The chemist who saved a restaurant and launched a vision for Africa
David Izuogu’s ambition is to establish a research institute in his home country of Nigeria. But he isn’t waiting until he realises his goal to help others get ahead.
Some people think that you need to climb up a staircase and get to the rooftop before you can begin to help others. But I believe that when you are climbing a staircase you can always help the people who are climbing with you.
We were an average Nigerian family. My parents had enough money to give us three meals a day and pay for our education. My primary school was one of the best in Delta state, Nigeria, where we lived at the time.
But our circumstances changed. During my early years at secondary school, I discovered that my parents were having to borrow money to pay the fees. I couldn’t let this happen, so I decided to leave the city and go to the local state school in my village.
My parents found it hard to provide enough food to feed everyone, so I went to stay with my aunt. My aunt had a restaurant and, while she was an amazing cook, she didn’t really know how to run the business.
I came up with strategies to attract new customers and soon we found that it was making a lot more money than before. My aunt was filled with so much joy that she promised to fund my education if I wanted to go to university.
I’d always taken my studies seriously even though, up until that point, I’d thought I wouldn’t be able to afford to go to university. This meant that when the opportunity came along, I had the grades I needed. I enrolled to study Chemistry at the University of Nigeria.
I never dreamt that I’d go to university and certainly never dreamt that I’d leave the shores of my country. However, I received the top grades in my faculty and was nominated for a scholarship for a funded exchange programme at Hokkaido University, Japan and subsequently a MSc at Tohoku University in Japan. In 2017, I received a joint scholarship to study for a PhD in computational chemistry, here at Cambridge University.
I use computational techniques to investigate single-molecule magnets (SMMs). SMMs have vast potential applications, one of which is quantum computers. At present quantum computers are theoretical but laboratory research is taking us closer to them becoming a reality.
Quantum computers have the potential to process information more than a billion times faster than the computers we use in everyday life. Their colossal processing power is due to a unit called a qubit and these could consist of SMMs.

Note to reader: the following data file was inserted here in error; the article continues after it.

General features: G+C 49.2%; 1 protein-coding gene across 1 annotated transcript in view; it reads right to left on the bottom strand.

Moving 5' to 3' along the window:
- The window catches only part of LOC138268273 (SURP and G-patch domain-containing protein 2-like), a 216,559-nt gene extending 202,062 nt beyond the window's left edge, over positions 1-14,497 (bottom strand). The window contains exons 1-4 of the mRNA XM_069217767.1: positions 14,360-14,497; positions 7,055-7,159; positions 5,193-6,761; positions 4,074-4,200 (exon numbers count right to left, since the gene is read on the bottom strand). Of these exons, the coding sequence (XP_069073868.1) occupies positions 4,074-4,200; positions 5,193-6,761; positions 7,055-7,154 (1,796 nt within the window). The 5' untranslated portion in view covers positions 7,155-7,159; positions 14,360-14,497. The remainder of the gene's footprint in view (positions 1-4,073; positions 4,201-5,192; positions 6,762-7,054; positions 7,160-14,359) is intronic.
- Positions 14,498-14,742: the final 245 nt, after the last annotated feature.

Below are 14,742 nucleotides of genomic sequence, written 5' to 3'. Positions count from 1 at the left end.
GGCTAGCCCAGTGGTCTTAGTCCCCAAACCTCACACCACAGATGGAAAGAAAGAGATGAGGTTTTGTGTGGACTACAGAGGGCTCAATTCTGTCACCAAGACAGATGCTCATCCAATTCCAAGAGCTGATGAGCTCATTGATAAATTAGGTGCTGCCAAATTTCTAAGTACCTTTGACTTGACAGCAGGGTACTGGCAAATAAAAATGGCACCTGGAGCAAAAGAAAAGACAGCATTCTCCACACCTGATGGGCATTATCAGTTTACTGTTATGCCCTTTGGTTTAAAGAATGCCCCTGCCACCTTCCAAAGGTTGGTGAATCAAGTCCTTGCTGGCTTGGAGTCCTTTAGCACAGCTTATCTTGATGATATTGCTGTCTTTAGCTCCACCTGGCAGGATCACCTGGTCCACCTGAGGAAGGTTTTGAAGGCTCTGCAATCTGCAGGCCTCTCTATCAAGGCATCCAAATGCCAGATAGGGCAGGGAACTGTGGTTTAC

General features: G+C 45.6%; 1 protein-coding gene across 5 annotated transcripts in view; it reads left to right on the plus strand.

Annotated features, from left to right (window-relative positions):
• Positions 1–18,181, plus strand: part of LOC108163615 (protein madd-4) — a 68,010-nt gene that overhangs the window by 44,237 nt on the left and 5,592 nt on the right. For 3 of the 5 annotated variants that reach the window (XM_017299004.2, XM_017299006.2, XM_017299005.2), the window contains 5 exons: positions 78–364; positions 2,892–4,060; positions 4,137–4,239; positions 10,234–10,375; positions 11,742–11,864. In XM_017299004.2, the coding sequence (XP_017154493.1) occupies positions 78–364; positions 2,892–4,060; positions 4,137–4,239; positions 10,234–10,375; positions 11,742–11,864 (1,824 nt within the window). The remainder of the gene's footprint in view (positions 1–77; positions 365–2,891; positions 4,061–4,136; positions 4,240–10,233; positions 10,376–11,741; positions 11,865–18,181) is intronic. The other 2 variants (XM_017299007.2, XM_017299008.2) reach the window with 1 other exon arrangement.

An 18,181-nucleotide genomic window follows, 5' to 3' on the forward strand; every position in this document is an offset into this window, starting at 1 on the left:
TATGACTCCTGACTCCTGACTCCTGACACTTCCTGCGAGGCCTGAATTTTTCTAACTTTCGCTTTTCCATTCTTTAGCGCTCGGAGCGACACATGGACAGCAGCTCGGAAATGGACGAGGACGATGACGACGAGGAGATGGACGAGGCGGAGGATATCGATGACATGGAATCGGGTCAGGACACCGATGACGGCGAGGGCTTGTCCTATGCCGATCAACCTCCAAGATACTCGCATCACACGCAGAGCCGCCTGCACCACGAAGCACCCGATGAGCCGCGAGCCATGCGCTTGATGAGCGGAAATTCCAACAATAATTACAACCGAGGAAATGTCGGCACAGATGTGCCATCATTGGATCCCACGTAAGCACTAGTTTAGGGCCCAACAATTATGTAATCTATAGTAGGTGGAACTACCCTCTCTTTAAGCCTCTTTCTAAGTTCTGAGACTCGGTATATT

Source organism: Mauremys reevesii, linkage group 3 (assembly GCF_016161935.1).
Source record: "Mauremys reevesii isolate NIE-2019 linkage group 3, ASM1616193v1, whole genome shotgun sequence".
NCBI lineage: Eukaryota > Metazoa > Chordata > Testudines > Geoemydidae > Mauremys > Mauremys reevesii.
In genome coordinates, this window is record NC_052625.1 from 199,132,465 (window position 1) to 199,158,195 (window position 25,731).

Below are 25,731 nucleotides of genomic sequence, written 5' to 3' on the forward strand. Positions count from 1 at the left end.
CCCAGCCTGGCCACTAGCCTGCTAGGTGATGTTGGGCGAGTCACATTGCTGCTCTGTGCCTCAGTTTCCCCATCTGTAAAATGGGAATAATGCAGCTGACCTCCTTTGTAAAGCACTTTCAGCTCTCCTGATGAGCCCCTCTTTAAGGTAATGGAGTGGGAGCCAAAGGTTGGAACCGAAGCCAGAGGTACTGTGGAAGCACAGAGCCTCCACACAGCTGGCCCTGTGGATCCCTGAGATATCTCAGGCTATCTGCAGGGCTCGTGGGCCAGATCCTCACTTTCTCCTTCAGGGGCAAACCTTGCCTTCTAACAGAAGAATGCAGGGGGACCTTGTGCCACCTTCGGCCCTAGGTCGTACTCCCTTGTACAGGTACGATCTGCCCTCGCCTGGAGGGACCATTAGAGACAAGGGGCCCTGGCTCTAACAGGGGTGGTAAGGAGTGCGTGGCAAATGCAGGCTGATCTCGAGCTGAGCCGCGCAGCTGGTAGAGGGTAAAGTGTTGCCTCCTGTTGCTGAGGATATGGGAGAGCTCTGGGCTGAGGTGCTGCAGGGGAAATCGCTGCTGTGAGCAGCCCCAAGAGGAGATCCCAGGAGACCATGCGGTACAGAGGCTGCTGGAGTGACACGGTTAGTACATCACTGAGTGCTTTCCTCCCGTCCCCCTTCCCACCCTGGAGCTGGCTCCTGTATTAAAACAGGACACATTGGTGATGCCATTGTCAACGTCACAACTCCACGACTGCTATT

SMMs can only exist at low temperatures of around 2–80 K, otherwise their magnetic properties are lost. My research investigates whether we can chemically adjust SMMs so that they can retain their properties at a higher temperature. If this can be achieved, quantum computers can begin to be used for practical applications like medical research and quantum information processing.
Outside the laboratory, I founded the Africa of Our Dreams Initiative (AODI). Our vision is a new Africa where individuals will thrive, and we hope to achieve this by promoting, supporting and investing in health and education, as well as youth and women empowerment.
As part of this initiative, we took 12 UK researchers to the University of Nigeria in Nsukka, and Redeemer University and Covenant University in Ota, Nigeria. The project was partly supported by the University’s Admissions Office, Gates Cambridge and the Cambridge Trust. During the visit we ran workshops, training and seminars. One of our aims was to provide opportunities for collaborations between those in the global North and global South.
One of our most successful schemes is the mentoring programme which we run in partnership with the African Society of Cambridge University. This year we matched 87 Cambridge students with young people from African nations who are aspiring to go onto postgraduate education.
I want to see an Africa where people are not just surviving but living their dreams. In the future, I’d like to set up a research institute in Nigeria with strong links to Western universities and an emphasis on commercialising the output of research, with the aim of solving some of our society’s problems.
David Izuogu of Wolfson College received funding for his PhD from Cambridge-Africa, the Cambridge Trust and the IsDB.
This profile is part of This Cambridge Life — stories from the people who make Cambridge University unique.
Words: Charis Goodyear. Photography: Lloyd Mann.
The text in this work is licensed under a Creative Commons Attribution 4.0 International License.